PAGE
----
WVU chemist takes aim at more accurate test for gunshot residue February 6th, 2013
How many times have you seen a case closed on television using a gunshot residue test? Given how frequently it pops up on cop shows, you would think the test is widely used and easy to interpret. On television and in movies, if the suspect has gunshot residue on their hands, they definitely fired the gun.
Surprisingly, current methods of gunshot residue analysis focus on detecting residues from the primer, the part of the cartridge case that ignites the powder, and this residue is easily lost or transferred from one surface to another through contact as simple as a hand shake or high five.
“Results from primer residue analysis alone, the test most frequently used to determine if someone has fired a gun in criminal cases, can be difficult to interpret. For example, a person may have primer residue on their hands or clothing, but it could have gotten there by other means than that person firing a gun,” Suzanne Bell, PhD, said.
Bell, an associate professor at West Virginia University in the C. Eugene Bennett Department of Chemistry, is currently researching more effective gunshot residue analysis methods with an $181,412 grant from the Research Triangle Institute, International.
“By focusing on the primer residue alone, the organic residues of the gunpowder are ignored,” Bell said. “These organic propellant residues are potentially a rich source of physical evidence.”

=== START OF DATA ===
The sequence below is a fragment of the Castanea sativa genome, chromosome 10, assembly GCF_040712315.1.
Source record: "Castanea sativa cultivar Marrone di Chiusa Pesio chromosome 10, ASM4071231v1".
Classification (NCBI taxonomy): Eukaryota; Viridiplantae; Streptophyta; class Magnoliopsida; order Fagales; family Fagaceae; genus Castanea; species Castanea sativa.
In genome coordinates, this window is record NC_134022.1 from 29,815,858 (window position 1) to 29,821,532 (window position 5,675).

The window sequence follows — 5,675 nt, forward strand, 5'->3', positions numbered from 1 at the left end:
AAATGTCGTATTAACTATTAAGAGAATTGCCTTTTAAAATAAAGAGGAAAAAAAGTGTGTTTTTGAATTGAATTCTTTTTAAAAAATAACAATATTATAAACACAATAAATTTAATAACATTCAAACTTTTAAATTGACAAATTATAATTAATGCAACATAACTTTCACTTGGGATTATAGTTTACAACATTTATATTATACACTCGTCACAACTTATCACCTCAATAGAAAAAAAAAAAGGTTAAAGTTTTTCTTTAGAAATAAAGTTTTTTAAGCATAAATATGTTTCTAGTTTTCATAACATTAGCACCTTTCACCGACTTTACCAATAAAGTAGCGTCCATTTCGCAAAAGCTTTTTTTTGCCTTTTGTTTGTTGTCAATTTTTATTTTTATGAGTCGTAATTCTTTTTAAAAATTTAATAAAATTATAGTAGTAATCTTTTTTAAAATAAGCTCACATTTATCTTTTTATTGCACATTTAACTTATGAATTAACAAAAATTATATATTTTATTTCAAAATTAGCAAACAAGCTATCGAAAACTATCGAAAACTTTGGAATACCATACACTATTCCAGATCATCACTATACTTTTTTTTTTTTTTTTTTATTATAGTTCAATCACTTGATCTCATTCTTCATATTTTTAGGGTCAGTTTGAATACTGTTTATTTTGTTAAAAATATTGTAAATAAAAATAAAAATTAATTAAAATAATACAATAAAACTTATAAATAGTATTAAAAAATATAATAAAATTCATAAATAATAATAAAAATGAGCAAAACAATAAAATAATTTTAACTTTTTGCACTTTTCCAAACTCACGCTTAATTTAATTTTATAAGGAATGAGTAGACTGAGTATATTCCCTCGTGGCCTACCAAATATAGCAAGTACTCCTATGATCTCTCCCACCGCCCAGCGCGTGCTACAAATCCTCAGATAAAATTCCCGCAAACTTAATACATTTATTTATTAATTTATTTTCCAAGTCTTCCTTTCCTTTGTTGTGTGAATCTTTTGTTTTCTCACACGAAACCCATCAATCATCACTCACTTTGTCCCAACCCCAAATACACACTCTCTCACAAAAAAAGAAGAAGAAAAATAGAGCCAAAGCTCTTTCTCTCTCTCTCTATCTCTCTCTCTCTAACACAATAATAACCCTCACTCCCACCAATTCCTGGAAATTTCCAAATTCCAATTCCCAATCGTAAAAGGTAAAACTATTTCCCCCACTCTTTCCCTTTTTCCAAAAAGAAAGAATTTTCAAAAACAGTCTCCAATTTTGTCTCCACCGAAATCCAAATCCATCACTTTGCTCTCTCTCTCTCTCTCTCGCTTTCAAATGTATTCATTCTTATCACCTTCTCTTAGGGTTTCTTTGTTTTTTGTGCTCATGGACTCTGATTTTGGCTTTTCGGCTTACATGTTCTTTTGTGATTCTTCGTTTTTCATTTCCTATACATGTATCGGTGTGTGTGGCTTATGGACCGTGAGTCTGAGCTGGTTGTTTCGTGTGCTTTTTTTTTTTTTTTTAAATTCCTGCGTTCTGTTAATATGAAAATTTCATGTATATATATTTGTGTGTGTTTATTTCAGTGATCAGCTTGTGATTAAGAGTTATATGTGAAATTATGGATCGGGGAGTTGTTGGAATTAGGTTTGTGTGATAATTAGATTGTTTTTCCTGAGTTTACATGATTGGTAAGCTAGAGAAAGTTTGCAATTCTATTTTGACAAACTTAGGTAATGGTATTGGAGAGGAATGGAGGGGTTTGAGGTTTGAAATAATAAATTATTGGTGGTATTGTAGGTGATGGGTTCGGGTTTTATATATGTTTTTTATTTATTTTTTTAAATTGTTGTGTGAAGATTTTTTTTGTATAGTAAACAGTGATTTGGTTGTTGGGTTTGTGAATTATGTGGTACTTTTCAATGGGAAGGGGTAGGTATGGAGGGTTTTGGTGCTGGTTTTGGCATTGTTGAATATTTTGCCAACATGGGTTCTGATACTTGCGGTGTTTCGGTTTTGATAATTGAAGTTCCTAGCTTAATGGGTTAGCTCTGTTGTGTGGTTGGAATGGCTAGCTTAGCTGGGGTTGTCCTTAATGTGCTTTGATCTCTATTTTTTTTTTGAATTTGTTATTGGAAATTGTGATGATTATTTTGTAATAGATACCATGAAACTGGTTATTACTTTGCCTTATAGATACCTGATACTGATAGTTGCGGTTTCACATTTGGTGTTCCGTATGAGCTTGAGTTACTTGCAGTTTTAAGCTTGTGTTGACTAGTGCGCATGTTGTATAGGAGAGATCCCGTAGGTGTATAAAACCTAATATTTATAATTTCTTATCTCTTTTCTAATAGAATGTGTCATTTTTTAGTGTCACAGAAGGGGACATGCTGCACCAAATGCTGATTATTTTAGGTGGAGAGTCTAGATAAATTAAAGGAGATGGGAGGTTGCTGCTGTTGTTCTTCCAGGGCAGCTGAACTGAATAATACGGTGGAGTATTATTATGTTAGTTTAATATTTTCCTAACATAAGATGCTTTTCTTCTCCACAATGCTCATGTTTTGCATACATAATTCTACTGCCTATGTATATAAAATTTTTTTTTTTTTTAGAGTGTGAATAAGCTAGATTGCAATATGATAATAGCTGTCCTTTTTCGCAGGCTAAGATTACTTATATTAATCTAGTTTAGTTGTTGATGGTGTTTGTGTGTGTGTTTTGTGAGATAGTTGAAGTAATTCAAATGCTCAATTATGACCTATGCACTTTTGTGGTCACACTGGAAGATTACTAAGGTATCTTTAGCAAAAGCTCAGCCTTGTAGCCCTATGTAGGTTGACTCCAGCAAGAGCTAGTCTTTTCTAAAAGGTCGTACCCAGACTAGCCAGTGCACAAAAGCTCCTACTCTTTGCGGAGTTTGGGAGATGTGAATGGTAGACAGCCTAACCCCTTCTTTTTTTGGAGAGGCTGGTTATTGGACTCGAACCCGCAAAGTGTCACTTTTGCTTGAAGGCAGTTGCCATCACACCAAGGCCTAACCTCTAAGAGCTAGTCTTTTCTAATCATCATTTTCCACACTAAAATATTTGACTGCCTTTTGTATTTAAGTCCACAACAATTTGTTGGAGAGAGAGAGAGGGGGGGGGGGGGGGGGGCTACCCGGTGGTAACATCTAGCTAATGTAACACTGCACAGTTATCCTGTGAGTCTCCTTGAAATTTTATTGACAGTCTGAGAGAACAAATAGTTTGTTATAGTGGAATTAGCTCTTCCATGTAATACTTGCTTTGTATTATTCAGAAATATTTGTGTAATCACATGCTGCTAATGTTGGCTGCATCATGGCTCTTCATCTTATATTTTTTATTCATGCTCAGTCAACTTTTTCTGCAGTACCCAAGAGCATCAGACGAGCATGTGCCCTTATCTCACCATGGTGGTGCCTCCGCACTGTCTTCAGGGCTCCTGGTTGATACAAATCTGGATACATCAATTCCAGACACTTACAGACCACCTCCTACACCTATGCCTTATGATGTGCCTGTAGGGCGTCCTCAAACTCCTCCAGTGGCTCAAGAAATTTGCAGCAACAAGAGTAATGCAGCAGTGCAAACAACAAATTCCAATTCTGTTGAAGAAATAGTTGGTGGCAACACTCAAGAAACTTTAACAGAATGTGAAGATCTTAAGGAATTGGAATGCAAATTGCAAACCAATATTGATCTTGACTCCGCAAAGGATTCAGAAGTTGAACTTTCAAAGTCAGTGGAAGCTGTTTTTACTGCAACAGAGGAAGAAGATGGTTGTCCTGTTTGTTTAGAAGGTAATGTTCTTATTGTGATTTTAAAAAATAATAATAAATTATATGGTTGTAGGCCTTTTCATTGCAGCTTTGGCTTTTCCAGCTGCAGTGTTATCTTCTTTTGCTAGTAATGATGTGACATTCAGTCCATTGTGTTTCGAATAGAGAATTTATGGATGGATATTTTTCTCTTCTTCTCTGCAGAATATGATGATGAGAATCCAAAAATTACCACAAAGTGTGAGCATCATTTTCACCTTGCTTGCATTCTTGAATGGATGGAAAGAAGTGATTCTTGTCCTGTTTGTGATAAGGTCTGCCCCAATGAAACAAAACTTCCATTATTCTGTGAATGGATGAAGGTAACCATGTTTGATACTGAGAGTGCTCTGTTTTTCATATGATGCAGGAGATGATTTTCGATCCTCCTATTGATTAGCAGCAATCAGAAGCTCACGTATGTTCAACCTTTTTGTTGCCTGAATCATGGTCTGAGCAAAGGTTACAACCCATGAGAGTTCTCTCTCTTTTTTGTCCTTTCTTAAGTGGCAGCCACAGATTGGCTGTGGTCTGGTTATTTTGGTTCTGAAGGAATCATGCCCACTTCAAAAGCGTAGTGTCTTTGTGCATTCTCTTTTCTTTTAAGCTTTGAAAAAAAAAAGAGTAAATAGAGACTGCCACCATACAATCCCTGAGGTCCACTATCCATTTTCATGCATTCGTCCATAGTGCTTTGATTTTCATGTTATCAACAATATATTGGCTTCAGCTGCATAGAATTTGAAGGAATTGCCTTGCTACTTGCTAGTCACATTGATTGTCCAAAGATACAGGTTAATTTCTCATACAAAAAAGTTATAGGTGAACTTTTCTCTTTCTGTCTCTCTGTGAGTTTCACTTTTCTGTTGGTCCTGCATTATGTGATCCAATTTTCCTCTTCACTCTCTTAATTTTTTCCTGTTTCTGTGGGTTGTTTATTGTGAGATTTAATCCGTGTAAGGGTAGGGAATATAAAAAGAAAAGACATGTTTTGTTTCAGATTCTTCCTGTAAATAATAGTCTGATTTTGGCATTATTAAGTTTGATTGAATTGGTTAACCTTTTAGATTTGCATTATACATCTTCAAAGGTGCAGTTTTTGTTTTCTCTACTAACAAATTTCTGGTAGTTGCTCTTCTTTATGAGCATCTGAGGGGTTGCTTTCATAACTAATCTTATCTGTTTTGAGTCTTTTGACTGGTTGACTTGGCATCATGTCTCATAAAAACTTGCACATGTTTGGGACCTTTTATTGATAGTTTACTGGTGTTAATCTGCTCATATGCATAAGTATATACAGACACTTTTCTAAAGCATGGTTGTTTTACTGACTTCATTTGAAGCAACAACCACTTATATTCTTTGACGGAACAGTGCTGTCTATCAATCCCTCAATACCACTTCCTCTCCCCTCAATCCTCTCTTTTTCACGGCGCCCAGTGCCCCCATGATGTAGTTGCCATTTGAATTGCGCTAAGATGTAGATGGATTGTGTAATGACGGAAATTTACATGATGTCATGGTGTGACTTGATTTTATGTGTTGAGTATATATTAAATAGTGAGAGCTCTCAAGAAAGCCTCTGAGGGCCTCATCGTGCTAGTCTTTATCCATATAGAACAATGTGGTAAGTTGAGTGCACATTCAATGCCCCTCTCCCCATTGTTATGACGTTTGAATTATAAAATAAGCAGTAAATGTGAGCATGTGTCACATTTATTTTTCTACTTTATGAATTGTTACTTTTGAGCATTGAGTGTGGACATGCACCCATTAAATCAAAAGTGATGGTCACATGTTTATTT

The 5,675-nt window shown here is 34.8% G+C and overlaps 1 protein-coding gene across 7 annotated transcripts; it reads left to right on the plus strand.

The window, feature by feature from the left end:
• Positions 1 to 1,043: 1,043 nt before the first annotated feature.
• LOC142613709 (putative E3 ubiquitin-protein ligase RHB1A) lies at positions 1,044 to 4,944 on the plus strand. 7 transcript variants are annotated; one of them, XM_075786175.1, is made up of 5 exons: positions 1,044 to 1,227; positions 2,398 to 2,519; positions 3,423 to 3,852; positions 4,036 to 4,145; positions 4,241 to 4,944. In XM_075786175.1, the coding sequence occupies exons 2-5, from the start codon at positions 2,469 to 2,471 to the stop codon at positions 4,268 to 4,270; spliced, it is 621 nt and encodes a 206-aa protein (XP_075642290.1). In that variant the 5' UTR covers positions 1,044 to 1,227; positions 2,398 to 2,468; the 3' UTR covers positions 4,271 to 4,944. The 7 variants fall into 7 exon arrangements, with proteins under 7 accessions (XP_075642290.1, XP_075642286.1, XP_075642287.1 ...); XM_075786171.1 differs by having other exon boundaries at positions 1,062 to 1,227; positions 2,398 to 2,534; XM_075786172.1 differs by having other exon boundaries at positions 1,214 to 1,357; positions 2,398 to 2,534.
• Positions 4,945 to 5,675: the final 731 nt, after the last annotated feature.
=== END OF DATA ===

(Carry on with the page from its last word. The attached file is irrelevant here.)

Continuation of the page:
Currently, here are no widely accepted tests for the analysis of the organic components of gunshot residue. Bell’s method analyzes the primer residues as well as the organic propellant residues using existing commercial instrumentation already used at airports to screen for explosives. The goal is to combine both pieces of test data to answer more definitively and more quickly, “Did this person fire a gun in the last few hours?” The data is evaluated using statistical methods and neural networks which can be automated for rapid response in field situations like crime scenes or the battlefield.
Bell says that many of the organic components of gunshot residue cling to skin and some are actually absorbed through the skin in the same way drugs in time-release patches are absorbed. Because of this, the organic materials are less likely to be lost or transferred and as such, have the potential to provide a greater level of confidence when trying to determine if a person has or has not recently fired a weapon.
When the trigger of a gun is pulled, the particulate primer residue along with vaporized organic materials from the propellant condenses, with significant amounts ending up on the shooter’s hand. By taking swabs of people’s hands, Bell can test for the organic materials on the surface of the skin or those that may have been absorbed into the skin.
“When complete, this research will help law enforcement and military personnel more definitively determine if a suspect has fired a gun recently,” Bell said.
Bell is conducting her research at Oglebay Hall, the WVU Crime Scene House Complex and local firing ranges with students in the WVU Forensic and Investigative Science Program.
Suzanne Bell received her doctorate in chemistry at New Mexico State in 1991 and joined the Mountaineer family in 2003. She is a member of the American Academy of Forensic Sciences and a fellow of the American Board of Criminalistics in the area of forensic drug analysis.
For more information, contact Suzanne Bell at 304-293-8606 or Suzanne.Bell@mail.wvu.edu